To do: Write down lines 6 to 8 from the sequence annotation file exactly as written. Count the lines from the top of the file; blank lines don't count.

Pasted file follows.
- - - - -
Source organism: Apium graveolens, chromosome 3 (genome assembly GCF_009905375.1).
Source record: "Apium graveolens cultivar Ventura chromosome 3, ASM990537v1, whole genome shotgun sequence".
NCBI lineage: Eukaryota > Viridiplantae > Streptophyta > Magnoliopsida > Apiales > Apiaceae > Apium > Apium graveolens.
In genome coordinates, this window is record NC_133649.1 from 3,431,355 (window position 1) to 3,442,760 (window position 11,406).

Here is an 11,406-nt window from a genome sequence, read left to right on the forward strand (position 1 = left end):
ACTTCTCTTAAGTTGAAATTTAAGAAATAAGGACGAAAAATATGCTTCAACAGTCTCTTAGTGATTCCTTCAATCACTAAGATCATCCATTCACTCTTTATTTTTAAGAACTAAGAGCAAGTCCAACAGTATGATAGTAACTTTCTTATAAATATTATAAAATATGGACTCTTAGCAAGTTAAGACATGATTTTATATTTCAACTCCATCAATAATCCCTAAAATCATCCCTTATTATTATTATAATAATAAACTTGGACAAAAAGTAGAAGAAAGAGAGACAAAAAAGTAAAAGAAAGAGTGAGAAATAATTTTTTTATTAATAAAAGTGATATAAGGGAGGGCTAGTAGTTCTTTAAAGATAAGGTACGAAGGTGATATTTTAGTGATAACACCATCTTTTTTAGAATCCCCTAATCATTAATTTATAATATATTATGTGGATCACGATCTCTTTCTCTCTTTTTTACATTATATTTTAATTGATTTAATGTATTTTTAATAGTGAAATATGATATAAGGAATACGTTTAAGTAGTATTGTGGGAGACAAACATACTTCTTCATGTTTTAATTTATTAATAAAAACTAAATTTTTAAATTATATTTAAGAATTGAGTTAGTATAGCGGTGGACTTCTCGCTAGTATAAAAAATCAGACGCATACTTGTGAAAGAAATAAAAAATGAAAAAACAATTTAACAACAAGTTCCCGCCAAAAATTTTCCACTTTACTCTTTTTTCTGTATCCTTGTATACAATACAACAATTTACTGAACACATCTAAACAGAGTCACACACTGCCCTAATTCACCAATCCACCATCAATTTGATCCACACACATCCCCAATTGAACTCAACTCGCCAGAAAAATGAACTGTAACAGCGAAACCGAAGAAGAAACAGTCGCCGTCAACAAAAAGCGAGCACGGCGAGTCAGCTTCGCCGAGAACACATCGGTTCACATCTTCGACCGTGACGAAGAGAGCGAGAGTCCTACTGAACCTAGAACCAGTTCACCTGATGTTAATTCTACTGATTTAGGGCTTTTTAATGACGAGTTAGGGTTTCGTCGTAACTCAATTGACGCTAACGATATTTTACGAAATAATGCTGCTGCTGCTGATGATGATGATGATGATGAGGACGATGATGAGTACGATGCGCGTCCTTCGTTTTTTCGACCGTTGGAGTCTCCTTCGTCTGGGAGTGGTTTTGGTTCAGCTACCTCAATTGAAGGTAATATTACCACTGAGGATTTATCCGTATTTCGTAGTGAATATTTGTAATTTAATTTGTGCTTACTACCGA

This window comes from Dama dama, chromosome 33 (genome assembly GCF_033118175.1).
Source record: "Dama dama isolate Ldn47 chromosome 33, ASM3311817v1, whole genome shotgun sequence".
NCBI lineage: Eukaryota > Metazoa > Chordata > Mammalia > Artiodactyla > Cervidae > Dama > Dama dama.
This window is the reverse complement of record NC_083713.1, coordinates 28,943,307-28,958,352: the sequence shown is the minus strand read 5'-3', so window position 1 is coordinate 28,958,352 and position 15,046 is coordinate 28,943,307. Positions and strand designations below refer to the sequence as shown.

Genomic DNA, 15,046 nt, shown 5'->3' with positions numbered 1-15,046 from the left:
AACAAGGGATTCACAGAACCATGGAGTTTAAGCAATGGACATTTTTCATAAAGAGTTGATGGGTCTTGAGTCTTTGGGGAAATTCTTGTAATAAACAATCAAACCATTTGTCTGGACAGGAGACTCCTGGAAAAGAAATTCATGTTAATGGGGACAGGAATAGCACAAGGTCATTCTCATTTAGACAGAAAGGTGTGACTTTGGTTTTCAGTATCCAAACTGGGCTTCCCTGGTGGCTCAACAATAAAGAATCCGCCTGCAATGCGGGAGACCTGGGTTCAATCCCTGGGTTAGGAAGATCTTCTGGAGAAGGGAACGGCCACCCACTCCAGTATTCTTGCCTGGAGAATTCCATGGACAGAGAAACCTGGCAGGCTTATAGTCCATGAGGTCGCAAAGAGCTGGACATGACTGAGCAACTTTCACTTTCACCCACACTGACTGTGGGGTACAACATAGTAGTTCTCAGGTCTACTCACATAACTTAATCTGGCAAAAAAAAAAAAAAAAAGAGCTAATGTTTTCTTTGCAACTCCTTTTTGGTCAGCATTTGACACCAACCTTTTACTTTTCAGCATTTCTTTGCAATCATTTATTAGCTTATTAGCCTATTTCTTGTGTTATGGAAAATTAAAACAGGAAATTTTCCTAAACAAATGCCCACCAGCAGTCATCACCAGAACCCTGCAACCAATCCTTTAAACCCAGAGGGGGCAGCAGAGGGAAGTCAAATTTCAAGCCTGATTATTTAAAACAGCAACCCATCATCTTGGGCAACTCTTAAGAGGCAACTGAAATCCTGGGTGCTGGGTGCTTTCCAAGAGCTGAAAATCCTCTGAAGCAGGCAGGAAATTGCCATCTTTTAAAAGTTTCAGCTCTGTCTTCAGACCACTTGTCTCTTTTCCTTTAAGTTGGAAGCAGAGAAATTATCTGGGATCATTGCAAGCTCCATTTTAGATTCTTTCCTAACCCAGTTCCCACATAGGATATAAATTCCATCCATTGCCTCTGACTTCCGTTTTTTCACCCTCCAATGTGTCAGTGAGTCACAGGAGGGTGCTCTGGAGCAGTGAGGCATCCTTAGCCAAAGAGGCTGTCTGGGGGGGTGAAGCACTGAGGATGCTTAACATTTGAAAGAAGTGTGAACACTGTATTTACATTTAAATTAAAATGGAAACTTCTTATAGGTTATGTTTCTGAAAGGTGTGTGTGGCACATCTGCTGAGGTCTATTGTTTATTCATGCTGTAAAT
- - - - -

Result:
ACTTCTCTTAAGTTGAAATTTAAGAAATAAGGACGAAAAATATGCTTCAACAGTCTCTTAGTGATTCCTTCAATCACTAAGATCATCCATTCACTCTTTATTTTTAAGAACTAAGAGCAAGTCCAACAGTATGATAGTAACTTTCTTATAAATATTATAAAATATGGACTCTTAGCAAGTTAAGACATGATTTTATATTTCAACTCCATCAATAATCCCTAAAATCATCCCTTATTATTATTATAATAATAAACTTGGACAAAAAGTAGAAGAAAGAGAGACAAAAAAGTAAAAGAAAGAGTGAGAAATAATTTTTTTATTAATAAAAGTGATATAAGGGAGGGCTAGTAGTTCTTTAAAGATAAGGTACGAAGGTGATATTTTAGTGATAACACCATCTTTTTTAGAATCCCCTAATCATTAATTTATAATATATTATGTGGATCACGATCTCTTTCTCTCTTTTTTACATTATATTTTAATTGATTTAATGTATTTTTAATAGTGAAATATGATATAAGGAATACGTTTAAGTAGTATTGTGGGAGACAAACATACTTCTTCATGTTTTAATTTATTAATAAAAACTAAATTTTTAAATTATATTTAAGAATTGAGTTAGTATAGCGGTGGACTTCTCGCTAGTATAAAAAATCAGACGCATACTTGTGAAAGAAATAAAAAATGAAAAAACAATTTAACAACAAGTTCCCGCCAAAAATTTTCCACTTTACTCTTTTTTCTGTATCCTTGTATACAATACAACAATTTACTGAACACATCTAAACAGAGTCACACACTGCCCTAATTCACCAATCCACCATCAATTTGATCCACACACATCCCCAATTGAACTCAACTCGCCAGAAAAATGAACTGTAACAGCGAAACCGAAGAAGAAACAGTCGCCGTCAACAAAAAGCGAGCACGGCGAGTCAGCTTCGCCGAGAACACATCGGTTCACATCTTCGACCGTGACGAAGAGAGCGAGAGTCCTACTGAACCTAGAACCAGTTCACCTGATGTTAATTCTACTGATTTAGGGCTTTTTAATGACGAGTTAGGGTTTCGTCGTAACTCAATTGACGCTAACGATATTTTACGAAATAATGCTGCTGCTGCTGATGATGATGATGATGATGAGGACGATGATGAGTACGATGCGCGTCCTTCGTTTTTTCGACCGTTGGAGTCTCCTTCGTCTGGGAGTGGTTTTGGTTCAGCTACCTCAATTGAAGGTAATATTACCACTGAGGATTTATCCGTATTTCGTAGTGAATATTTGTAATTTAATTTGTGCTTACTACCGA

This window comes from Dama dama, chromosome 33 (genome assembly GCF_033118175.1).
Source record: "Dama dama isolate Ldn47 chromosome 33, ASM3311817v1, whole genome shotgun sequence".